Python handles globals badly.

Steven D'Aprano steve at pearwood.info
Wed Sep 9 19:55:54 CEST 2015


On Wed, 9 Sep 2015 11:09 am, Mario Figueiredo wrote:

> You know, it is a pointless exercise to try and downplay programming
> languages (any programming language) that has proven its worth by being
> generally adopted by the programming community. Adoption is the sign of
> a respected and well designed language.

Counter-examples: PHP and C.

Adoption of programming languages is driven by many things, technical
excellence and careful design are not even in the top 10. Most of them are
social in nature, particularly "what is everyone else using?". Network
effects dominate: you could design the perfect language, but if nobody else
uses it, nobody will use it.

Sometimes a language will actually gain a kind of technical excellence
despite some really shitty design decisions -- but usually at great cost
elsewhere. C is a good example of that. Due to lousy decisions made by the
designers of C, it is a language really well suited for writing fast,
incorrect code. Since programmers benefit from writing fast code, but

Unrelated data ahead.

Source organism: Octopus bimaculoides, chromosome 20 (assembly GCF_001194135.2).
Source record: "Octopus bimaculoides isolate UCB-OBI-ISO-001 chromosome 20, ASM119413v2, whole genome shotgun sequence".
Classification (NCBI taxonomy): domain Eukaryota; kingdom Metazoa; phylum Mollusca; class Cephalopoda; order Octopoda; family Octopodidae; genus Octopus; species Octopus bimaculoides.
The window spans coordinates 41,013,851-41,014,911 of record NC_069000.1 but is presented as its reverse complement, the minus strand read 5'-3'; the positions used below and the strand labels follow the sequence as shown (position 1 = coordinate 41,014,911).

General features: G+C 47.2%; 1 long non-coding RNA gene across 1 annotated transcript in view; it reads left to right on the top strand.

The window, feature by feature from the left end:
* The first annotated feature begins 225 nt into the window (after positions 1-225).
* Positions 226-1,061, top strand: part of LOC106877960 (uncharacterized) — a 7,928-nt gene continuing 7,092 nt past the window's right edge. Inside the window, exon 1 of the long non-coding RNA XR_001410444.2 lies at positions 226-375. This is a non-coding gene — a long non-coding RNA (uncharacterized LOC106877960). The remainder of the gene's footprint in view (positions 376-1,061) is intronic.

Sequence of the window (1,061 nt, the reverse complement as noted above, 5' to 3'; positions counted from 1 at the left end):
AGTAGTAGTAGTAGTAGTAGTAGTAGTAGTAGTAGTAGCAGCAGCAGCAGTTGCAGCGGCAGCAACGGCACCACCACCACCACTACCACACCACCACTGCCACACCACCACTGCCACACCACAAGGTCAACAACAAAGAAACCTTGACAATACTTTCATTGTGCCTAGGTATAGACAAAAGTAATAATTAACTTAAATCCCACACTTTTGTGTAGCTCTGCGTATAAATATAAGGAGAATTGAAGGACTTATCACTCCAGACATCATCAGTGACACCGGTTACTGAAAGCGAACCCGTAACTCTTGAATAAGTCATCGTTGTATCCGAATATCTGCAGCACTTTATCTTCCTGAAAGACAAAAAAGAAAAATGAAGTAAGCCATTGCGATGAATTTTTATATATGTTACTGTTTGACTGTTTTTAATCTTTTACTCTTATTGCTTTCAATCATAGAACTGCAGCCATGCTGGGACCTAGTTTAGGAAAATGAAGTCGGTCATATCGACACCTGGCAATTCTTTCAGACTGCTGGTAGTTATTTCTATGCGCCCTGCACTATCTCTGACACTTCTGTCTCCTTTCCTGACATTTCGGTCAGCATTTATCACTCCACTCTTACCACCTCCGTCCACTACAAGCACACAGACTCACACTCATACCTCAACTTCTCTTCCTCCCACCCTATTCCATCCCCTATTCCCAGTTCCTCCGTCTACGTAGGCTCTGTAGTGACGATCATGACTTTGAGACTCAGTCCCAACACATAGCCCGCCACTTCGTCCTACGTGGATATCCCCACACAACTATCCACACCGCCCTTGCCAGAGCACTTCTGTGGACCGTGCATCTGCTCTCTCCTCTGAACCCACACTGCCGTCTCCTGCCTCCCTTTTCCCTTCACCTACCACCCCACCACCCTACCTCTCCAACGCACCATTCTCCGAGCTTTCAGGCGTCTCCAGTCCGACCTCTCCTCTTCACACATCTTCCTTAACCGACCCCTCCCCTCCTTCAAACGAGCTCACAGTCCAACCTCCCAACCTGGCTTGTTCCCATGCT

rarely suffer from writing incorrect code (it's mostly users who suffer the
consequences of security holes), we have ended up in the situation we live
in now, where compilers compete to write faster and faster code that has
less and less relation to what the programmer intended.

(I wanted to link to the "Everything Is Broken" essay on The Medium, but the
page appears to be gone. This makes me sad. BTW, what's the point of
Google's cache when it just redirects to the original, missing, page?)

In fairness to the C creators, I'm sure that nobody back in the early
seventies imagined that malware and security vulnerabilities would be as
widespread as they have become. But still, the fundamental decisions made
by C are lousy. Assignment is an expression? Lack of first-class arrays?
The C pre-processor? They're pretty awful, but *nothing* in the entire
history of computing, not even Intercal and the COMEFROM command, comes
even close to the evil that is C "undefined behaviour".

I believe that the computing industry may never recover from the harm done
to it by the widespread use of C.



-- 
Steven



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